Nunavut Consumer Proposal

Historically, Canadians have not shown the same proclivity to spend more than what they earn as their neighbors to the south. Recent trends, however, suggest that things might be changing. In January 2013, a noted bankruptcy firm released a survey that indicated some potentially alarming statistics. During 2012, Canadian household debt increased by just under 165 percent, reaching a level that is similar to the average increase in U.S. consumer indebtedness prior to the recession that began in 2008.

Although we cannot predict the future, one thing is certain: If trends such as these continue, many Canadian families and individuals will find themselves under a mountain of debt so large that it will crush them. Spending more than you earn without a plan to get it under control is a surefire recipe for long-term financial disaster. If you live in Nunavut and are struggling under a load of consumer debt, there are ways to pay off what you owe and save money. One of the most popular of these is the consumer proposal.

What is a Consumer Proposal?

A Nunavut consumer proposal is a formal legal arrangement you make with your creditors to settle debts for less than what you owe, lower your interest charges, and establish a payment plan. It is similar to Canada debt settlement except that it requires a licensed bankruptcy trustee, in your behalf, to draw up your consumer proposal. Nunavut trustees then present the proposal to your creditors, who are free to accept or reject it.

The consumer proposal and its stipulations are binding on all your creditors if the creditors who approve the proposal hold at least 51 percent of the total value of your debt. Furthermore, when a consumer proposal in Nunavut becomes binding, you are legally required to satisfy your end of the bargain. That means that you must make your payments on time. If you miss more than three payments, the proposal can be annulled, and creditors are free to come after you for the total that you owe.

Nunavut Consumer Proposal Pros and Cons

When it comes to the consumer proposal, Nunavut residents should know that it is quite similar to debt settlement. In both cases, total debt and the average interest charges you are paying are usually reduced. Both options also leave you with one monthly payment instead of several payments to several different creditors. However, there are significant differences between a consumer proposal in Nunavut and debt settlement. Residents should know about these and how they put the consumer proposal at a disadvantage relative to debt settlement for many residents.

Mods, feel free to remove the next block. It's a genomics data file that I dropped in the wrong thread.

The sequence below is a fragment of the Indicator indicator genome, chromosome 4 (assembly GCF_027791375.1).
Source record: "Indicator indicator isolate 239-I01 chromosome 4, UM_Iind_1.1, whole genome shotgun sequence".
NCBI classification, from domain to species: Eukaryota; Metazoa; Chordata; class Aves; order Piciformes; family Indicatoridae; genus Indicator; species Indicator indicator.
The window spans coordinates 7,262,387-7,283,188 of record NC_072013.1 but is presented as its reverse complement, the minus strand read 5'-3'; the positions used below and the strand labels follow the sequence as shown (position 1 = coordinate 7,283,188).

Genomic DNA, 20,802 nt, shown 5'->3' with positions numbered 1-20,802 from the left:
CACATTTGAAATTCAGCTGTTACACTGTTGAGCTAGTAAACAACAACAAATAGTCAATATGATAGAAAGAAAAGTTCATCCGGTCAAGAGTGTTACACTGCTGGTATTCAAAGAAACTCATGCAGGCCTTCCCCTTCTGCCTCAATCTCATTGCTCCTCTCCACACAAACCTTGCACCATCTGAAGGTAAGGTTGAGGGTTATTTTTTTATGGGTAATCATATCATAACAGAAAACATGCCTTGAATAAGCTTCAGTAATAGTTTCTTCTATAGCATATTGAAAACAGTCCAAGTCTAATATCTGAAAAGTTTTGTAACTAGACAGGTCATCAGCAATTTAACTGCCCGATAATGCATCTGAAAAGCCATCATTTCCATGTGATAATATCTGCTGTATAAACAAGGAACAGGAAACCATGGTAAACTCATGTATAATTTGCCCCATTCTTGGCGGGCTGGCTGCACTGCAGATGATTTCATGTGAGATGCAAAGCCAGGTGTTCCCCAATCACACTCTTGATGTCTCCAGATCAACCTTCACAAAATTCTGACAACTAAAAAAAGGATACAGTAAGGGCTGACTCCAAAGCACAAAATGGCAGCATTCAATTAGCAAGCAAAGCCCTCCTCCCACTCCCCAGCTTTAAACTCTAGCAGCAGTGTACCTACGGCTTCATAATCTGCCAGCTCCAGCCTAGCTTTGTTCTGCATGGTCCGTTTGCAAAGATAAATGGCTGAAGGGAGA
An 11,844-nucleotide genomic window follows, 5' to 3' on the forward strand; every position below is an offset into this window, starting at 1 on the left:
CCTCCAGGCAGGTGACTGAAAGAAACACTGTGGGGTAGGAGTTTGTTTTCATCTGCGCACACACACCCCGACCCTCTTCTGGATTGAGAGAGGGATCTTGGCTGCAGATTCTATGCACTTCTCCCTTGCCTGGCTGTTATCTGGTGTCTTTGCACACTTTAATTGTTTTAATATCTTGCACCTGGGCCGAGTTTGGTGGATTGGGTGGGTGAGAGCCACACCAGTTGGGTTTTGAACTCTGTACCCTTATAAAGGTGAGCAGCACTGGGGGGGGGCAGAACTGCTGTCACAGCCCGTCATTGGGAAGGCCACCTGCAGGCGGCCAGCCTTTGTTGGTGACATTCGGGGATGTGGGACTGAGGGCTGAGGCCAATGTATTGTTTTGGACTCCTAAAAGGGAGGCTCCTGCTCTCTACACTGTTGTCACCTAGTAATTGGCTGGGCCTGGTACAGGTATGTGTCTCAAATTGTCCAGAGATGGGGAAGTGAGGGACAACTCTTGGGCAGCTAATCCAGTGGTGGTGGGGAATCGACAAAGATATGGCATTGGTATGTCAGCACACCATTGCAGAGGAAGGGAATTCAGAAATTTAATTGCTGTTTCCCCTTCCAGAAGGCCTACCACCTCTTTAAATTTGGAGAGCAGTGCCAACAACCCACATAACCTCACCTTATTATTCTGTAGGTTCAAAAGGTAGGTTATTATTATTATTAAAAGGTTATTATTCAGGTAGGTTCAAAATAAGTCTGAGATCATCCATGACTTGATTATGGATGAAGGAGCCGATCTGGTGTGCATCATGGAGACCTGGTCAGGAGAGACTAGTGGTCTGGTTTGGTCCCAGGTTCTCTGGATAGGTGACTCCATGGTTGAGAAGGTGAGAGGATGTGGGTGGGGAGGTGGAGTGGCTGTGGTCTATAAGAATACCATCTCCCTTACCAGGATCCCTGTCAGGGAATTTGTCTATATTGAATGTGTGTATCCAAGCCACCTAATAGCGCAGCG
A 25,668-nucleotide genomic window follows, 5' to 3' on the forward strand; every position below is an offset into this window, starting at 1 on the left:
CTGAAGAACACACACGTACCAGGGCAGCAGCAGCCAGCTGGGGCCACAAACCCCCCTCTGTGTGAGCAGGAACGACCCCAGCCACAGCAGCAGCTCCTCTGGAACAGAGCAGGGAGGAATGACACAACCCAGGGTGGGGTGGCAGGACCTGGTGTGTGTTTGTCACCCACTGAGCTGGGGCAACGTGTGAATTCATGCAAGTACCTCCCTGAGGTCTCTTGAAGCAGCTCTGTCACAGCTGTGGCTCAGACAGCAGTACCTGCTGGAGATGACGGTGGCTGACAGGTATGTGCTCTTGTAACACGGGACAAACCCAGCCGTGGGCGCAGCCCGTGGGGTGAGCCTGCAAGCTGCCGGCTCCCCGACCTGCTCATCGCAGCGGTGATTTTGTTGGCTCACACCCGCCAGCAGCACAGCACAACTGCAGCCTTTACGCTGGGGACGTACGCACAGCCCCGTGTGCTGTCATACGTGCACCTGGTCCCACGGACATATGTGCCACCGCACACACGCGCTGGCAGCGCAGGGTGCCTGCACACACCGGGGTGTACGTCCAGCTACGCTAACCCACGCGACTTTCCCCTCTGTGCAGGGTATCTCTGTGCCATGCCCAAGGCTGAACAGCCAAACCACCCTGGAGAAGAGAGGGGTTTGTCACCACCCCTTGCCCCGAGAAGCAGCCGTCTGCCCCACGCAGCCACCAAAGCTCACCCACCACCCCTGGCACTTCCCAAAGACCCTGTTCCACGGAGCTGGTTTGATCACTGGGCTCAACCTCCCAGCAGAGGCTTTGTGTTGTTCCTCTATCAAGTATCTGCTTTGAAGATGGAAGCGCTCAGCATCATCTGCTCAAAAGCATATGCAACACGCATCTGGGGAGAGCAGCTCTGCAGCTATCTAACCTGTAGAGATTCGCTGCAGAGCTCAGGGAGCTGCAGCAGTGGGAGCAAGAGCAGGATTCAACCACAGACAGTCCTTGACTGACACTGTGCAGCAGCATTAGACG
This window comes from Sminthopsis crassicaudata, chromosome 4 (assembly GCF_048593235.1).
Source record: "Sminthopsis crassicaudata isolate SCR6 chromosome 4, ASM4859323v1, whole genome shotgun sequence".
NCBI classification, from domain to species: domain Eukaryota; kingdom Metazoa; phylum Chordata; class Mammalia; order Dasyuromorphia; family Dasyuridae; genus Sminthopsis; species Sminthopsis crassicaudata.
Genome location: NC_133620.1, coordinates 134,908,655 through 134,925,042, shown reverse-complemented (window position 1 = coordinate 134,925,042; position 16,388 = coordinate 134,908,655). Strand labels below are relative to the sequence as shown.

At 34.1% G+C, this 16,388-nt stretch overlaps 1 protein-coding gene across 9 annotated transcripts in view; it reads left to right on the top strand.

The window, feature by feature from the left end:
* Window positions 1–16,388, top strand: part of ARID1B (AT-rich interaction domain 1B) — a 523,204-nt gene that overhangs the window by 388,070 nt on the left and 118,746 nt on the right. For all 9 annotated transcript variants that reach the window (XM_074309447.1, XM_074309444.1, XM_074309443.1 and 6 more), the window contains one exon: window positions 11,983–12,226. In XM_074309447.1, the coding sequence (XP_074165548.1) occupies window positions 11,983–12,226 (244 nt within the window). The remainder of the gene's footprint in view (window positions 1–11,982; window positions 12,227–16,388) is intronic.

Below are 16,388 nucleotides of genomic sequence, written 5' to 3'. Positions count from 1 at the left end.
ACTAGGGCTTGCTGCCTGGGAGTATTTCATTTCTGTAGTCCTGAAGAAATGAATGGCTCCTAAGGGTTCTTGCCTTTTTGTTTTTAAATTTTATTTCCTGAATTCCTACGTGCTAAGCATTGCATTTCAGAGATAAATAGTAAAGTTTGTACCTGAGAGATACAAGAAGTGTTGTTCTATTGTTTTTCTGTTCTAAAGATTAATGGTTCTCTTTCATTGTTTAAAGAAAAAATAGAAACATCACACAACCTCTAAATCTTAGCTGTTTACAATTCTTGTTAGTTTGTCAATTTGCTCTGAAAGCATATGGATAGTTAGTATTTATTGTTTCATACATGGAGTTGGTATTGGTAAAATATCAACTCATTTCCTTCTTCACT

Consumer proposals prevent further interest from accruing on your debt, however a consumer proposal impacts your credit far more negatively than a debt settlement program. In fact, it becomes a matter of public record and causes almost the same harm to your credit profile that bankruptcy does. Moreover, although a consumer proposal can be made binding on all your creditors if enough of them agree to it, a consumer proposal can also be rendered null and void for all your creditors if creditors representing 51 percent of your debt do not consent to it. Finally, debt limitations on the consumer proposal mean that you are not eligible for one if you owe more than $250,000 ($500,000 when married filing jointly). Debt settlement programs have no such limitations.

Get More Information

You want to get out of debt quickly and in a way that is most beneficial for you. Fill out the debt relief form online for more information on your options and to learn which debt solution is best for your unique situation.


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